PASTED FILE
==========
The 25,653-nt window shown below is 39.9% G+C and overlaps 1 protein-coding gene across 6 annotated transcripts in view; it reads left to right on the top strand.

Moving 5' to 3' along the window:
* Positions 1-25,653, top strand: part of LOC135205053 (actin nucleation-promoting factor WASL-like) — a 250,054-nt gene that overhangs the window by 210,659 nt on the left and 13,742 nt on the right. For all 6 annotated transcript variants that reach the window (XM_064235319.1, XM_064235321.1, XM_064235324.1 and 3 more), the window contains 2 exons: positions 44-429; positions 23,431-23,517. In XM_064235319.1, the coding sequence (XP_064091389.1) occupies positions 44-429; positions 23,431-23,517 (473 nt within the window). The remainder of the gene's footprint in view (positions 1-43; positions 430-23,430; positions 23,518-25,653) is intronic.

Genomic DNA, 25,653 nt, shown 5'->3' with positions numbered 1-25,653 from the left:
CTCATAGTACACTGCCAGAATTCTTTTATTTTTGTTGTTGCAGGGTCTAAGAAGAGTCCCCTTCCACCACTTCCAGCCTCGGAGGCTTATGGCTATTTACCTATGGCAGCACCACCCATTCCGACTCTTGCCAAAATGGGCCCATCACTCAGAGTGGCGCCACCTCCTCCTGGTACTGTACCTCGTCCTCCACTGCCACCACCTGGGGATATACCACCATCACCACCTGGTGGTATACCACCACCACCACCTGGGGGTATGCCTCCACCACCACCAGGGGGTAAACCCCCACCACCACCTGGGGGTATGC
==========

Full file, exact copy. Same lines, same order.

The 25,653-nt window shown below is 39.9% G+C and overlaps 1 protein-coding gene across 6 annotated transcripts in view; it reads left to right on the top strand.

Moving 5' to 3' along the window:
* Positions 1-25,653, top strand: part of LOC135205053 (actin nucleation-promoting factor WASL-like) — a 250,054-nt gene that overhangs the window by 210,659 nt on the left and 13,742 nt on the right. For all 6 annotated transcript variants that reach the window (XM_064235319.1, XM_064235321.1, XM_064235324.1 and 3 more), the window contains 2 exons: positions 44-429; positions 23,431-23,517. In XM_064235319.1, the coding sequence (XP_064091389.1) occupies positions 44-429; positions 23,431-23,517 (473 nt within the window). The remainder of the gene's footprint in view (positions 1-43; positions 430-23,430; positions 23,518-25,653) is intronic.

Genomic DNA, 25,653 nt, shown 5'->3' with positions numbered 1-25,653 from the left:
CTCATAGTACACTGCCAGAATTCTTTTATTTTTGTTGTTGCAGGGTCTAAGAAGAGTCCCCTTCCACCACTTCCAGCCTCGGAGGCTTATGGCTATTTACCTATGGCAGCACCACCCATTCCGACTCTTGCCAAAATGGGCCCATCACTCAGAGTGGCGCCACCTCCTCCTGGTACTGTACCTCGTCCTCCACTGCCACCACCTGGGGATATACCACCATCACCACCTGGTGGTATACCACCACCACCACCTGGGGGTATGCCTCCACCACCACCAGGGGGTAAACCCCCACCACCACCTGGGGGTATGC